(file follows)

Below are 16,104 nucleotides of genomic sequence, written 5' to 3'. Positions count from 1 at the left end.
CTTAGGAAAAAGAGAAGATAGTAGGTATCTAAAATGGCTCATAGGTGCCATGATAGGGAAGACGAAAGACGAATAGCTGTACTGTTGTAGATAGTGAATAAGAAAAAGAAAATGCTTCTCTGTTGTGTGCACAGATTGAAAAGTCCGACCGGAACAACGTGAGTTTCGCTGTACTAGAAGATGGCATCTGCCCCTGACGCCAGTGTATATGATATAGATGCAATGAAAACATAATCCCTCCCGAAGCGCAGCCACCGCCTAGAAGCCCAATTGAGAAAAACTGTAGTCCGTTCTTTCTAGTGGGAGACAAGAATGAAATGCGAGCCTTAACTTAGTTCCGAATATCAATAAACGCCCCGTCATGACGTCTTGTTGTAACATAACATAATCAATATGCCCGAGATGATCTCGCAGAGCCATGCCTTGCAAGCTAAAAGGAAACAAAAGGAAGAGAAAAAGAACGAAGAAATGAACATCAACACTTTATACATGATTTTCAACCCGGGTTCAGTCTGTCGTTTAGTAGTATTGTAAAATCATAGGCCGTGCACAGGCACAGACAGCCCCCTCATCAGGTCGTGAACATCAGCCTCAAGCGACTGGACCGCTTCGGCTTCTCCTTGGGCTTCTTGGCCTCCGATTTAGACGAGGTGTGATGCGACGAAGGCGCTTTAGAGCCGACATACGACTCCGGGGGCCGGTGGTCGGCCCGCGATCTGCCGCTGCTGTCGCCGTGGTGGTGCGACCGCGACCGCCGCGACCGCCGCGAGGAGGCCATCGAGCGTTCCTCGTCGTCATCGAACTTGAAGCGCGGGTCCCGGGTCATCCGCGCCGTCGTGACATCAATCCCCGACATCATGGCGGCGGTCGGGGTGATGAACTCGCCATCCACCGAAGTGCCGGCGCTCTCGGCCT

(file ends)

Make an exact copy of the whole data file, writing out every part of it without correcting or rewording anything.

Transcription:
Below are 16,104 nucleotides of genomic sequence, written 5' to 3'. Positions count from 1 at the left end.
CTTAGGAAAAAGAGAAGATAGTAGGTATCTAAAATGGCTCATAGGTGCCATGATAGGGAAGACGAAAGACGAATAGCTGTACTGTTGTAGATAGTGAATAAGAAAAAGAAAATGCTTCTCTGTTGTGTGCACAGATTGAAAAGTCCGACCGGAACAACGTGAGTTTCGCTGTACTAGAAGATGGCATCTGCCCCTGACGCCAGTGTATATGATATAGATGCAATGAAAACATAATCCCTCCCGAAGCGCAGCCACCGCCTAGAAGCCCAATTGAGAAAAACTGTAGTCCGTTCTTTCTAGTGGGAGACAAGAATGAAATGCGAGCCTTAACTTAGTTCCGAATATCAATAAACGCCCCGTCATGACGTCTTGTTGTAACATAACATAATCAATATGCCCGAGATGATCTCGCAGAGCCATGCCTTGCAAGCTAAAAGGAAACAAAAGGAAGAGAAAAAGAACGAAGAAATGAACATCAACACTTTATACATGATTTTCAACCCGGGTTCAGTCTGTCGTTTAGTAGTATTGTAAAATCATAGGCCGTGCACAGGCACAGACAGCCCCCTCATCAGGTCGTGAACATCAGCCTCAAGCGACTGGACCGCTTCGGCTTCTCCTTGGGCTTCTTGGCCTCCGATTTAGACGAGGTGTGATGCGACGAAGGCGCTTTAGAGCCGACATACGACTCCGGGGGCCGGTGGTCGGCCCGCGATCTGCCGCTGCTGTCGCCGTGGTGGTGCGACCGCGACCGCCGCGACCGCCGCGAGGAGGCCATCGAGCGTTCCTCGTCGTCATCGAACTTGAAGCGCGGGTCCCGGGTCATCCGCGCCGTCGTGACATCAATCCCCGACATCATGGCGGCGGTCGGGGTGATGAACTCGCCATCCACCGAAGTGCCGGCGCTCTCGGCCT